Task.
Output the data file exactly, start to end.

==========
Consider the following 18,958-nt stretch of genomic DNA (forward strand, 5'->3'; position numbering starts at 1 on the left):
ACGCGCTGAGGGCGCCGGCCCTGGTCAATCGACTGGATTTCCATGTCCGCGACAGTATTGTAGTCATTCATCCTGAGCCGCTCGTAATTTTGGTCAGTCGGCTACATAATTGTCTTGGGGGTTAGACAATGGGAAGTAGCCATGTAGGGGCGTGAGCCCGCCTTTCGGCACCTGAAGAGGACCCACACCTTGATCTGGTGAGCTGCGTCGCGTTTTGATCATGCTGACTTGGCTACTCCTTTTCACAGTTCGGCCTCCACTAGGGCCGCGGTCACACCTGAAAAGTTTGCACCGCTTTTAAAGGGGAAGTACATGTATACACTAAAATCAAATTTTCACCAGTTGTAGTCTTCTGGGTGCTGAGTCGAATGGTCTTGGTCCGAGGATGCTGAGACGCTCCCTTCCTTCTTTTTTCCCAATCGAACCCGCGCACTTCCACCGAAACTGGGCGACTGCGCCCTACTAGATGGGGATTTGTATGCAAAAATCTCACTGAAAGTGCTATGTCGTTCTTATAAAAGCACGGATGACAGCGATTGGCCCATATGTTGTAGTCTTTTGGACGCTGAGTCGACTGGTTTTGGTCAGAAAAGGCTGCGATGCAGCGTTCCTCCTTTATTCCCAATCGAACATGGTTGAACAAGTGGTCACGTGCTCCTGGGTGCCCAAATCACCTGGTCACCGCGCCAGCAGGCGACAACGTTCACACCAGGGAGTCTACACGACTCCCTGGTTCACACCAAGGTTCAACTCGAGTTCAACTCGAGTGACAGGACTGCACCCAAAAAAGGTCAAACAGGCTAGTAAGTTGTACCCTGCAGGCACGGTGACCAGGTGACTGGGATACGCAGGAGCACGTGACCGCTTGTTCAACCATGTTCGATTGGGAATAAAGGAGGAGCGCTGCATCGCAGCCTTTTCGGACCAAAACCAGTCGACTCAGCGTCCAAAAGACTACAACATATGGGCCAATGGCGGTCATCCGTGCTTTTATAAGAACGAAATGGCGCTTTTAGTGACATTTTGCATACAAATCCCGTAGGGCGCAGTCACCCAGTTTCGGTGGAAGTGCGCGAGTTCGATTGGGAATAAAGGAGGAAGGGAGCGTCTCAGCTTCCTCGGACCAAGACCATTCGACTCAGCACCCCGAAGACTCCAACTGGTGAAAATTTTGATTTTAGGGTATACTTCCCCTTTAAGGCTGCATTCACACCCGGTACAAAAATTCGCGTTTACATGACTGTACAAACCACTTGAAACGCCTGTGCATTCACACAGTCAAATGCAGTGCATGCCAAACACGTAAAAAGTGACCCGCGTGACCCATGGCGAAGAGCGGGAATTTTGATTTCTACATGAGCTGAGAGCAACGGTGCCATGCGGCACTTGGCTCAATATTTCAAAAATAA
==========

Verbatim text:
Consider the following 18,958-nt stretch of genomic DNA (forward strand, 5'->3'; position numbering starts at 1 on the left):
ACGCGCTGAGGGCGCCGGCCCTGGTCAATCGACTGGATTTCCATGTCCGCGACAGTATTGTAGTCATTCATCCTGAGCCGCTCGTAATTTTGGTCAGTCGGCTACATAATTGTCTTGGGGGTTAGACAATGGGAAGTAGCCATGTAGGGGCGTGAGCCCGCCTTTCGGCACCTGAAGAGGACCCACACCTTGATCTGGTGAGCTGCGTCGCGTTTTGATCATGCTGACTTGGCTACTCCTTTTCACAGTTCGGCCTCCACTAGGGCCGCGGTCACACCTGAAAAGTTTGCACCGCTTTTAAAGGGGAAGTACATGTATACACTAAAATCAAATTTTCACCAGTTGTAGTCTTCTGGGTGCTGAGTCGAATGGTCTTGGTCCGAGGATGCTGAGACGCTCCCTTCCTTCTTTTTTCCCAATCGAACCCGCGCACTTCCACCGAAACTGGGCGACTGCGCCCTACTAGATGGGGATTTGTATGCAAAAATCTCACTGAAAGTGCTATGTCGTTCTTATAAAAGCACGGATGACAGCGATTGGCCCATATGTTGTAGTCTTTTGGACGCTGAGTCGACTGGTTTTGGTCAGAAAAGGCTGCGATGCAGCGTTCCTCCTTTATTCCCAATCGAACATGGTTGAACAAGTGGTCACGTGCTCCTGGGTGCCCAAATCACCTGGTCACCGCGCCAGCAGGCGACAACGTTCACACCAGGGAGTCTACACGACTCCCTGGTTCACACCAAGGTTCAACTCGAGTTCAACTCGAGTGACAGGACTGCACCCAAAAAAGGTCAAACAGGCTAGTAAGTTGTACCCTGCAGGCACGGTGACCAGGTGACTGGGATACGCAGGAGCACGTGACCGCTTGTTCAACCATGTTCGATTGGGAATAAAGGAGGAGCGCTGCATCGCAGCCTTTTCGGACCAAAACCAGTCGACTCAGCGTCCAAAAGACTACAACATATGGGCCAATGGCGGTCATCCGTGCTTTTATAAGAACGAAATGGCGCTTTTAGTGACATTTTGCATACAAATCCCGTAGGGCGCAGTCACCCAGTTTCGGTGGAAGTGCGCGAGTTCGATTGGGAATAAAGGAGGAAGGGAGCGTCTCAGCTTCCTCGGACCAAGACCATTCGACTCAGCACCCCGAAGACTCCAACTGGTGAAAATTTTGATTTTAGGGTATACTTCCCCTTTAAGGCTGCATTCACACCCGGTACAAAAATTCGCGTTTACATGACTGTACAAACCACTTGAAACGCCTGTGCATTCACACAGTCAAATGCAGTGCATGCCAAACACGTAAAAAGTGACCCGCGTGACCCATGGCGAAGAGCGGGAATTTTGATTTCTACATGAGCTGAGAGCAACGGTGCCATGCGGCACTTGGCTCAATATTTCAAAAATAA